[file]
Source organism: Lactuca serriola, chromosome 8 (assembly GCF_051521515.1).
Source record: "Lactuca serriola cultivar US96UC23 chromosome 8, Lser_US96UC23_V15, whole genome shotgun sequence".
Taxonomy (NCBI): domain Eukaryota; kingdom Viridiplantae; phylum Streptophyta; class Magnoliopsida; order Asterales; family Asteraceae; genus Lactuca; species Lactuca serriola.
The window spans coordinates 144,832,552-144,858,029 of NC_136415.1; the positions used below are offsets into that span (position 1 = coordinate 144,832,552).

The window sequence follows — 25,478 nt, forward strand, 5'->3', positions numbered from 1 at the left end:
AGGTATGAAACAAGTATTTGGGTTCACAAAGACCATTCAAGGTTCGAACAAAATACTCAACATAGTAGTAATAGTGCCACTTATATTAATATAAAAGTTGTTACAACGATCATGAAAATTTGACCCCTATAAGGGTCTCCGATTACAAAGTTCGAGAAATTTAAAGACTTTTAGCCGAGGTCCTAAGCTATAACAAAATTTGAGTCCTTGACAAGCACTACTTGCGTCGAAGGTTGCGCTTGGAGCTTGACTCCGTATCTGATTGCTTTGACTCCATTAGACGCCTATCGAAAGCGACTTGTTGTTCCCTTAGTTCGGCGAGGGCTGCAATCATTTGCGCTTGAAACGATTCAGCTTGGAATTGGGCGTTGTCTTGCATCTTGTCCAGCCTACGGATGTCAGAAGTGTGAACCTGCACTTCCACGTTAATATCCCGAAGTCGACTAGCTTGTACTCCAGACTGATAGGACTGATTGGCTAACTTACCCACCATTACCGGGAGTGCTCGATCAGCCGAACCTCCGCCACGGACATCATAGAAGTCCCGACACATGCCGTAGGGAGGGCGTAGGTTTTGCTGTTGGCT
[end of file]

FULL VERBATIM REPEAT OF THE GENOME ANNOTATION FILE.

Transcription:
Source organism: Lactuca serriola, chromosome 8 (assembly GCF_051521515.1).
Source record: "Lactuca serriola cultivar US96UC23 chromosome 8, Lser_US96UC23_V15, whole genome shotgun sequence".
Taxonomy (NCBI): domain Eukaryota; kingdom Viridiplantae; phylum Streptophyta; class Magnoliopsida; order Asterales; family Asteraceae; genus Lactuca; species Lactuca serriola.
The window spans coordinates 144,832,552-144,858,029 of NC_136415.1; the positions used below are offsets into that span (position 1 = coordinate 144,832,552).

The window sequence follows — 25,478 nt, forward strand, 5'->3', positions numbered from 1 at the left end:
AGGTATGAAACAAGTATTTGGGTTCACAAAGACCATTCAAGGTTCGAACAAAATACTCAACATAGTAGTAATAGTGCCACTTATATTAATATAAAAGTTGTTACAACGATCATGAAAATTTGACCCCTATAAGGGTCTCCGATTACAAAGTTCGAGAAATTTAAAGACTTTTAGCCGAGGTCCTAAGCTATAACAAAATTTGAGTCCTTGACAAGCACTACTTGCGTCGAAGGTTGCGCTTGGAGCTTGACTCCGTATCTGATTGCTTTGACTCCATTAGACGCCTATCGAAAGCGACTTGTTGTTCCCTTAGTTCGGCGAGGGCTGCAATCATTTGCGCTTGAAACGATTCAGCTTGGAATTGGGCGTTGTCTTGCATCTTGTCCAGCCTACGGATGTCAGAAGTGTGAACCTGCACTTCCACGTTAATATCCCGAAGTCGACTAGCTTGTACTCCAGACTGATAGGACTGATTGGCTAACTTACCCACCATTACCGGGAGTGCTCGATCAGCCGAACCTCCGCCACGGACATCATAGAAGTCCCGACACATGCCGTAGGGAGGGCGTAGGTTTTGCTGTTGGCT